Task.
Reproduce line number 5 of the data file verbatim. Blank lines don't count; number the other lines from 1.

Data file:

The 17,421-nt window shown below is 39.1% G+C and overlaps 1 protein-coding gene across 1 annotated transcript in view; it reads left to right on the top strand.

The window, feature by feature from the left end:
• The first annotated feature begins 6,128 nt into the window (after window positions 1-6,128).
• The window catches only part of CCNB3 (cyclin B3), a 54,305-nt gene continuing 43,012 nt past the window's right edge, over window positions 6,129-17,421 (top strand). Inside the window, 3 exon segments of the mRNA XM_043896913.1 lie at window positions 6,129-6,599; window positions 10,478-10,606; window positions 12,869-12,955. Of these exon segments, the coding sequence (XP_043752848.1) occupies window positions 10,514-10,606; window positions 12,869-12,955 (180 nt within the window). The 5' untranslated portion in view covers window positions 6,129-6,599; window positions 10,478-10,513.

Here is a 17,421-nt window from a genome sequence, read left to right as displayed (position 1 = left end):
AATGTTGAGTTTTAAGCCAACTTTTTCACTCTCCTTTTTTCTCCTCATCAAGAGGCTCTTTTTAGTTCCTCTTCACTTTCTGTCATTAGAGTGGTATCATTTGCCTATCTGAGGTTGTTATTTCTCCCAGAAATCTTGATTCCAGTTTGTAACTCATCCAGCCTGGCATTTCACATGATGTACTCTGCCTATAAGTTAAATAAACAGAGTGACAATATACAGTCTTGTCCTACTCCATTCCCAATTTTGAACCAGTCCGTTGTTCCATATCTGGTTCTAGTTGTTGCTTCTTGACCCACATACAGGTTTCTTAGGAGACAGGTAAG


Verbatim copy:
Here is a 17,421-nt window from a genome sequence, read left to right as displayed (position 1 = left end):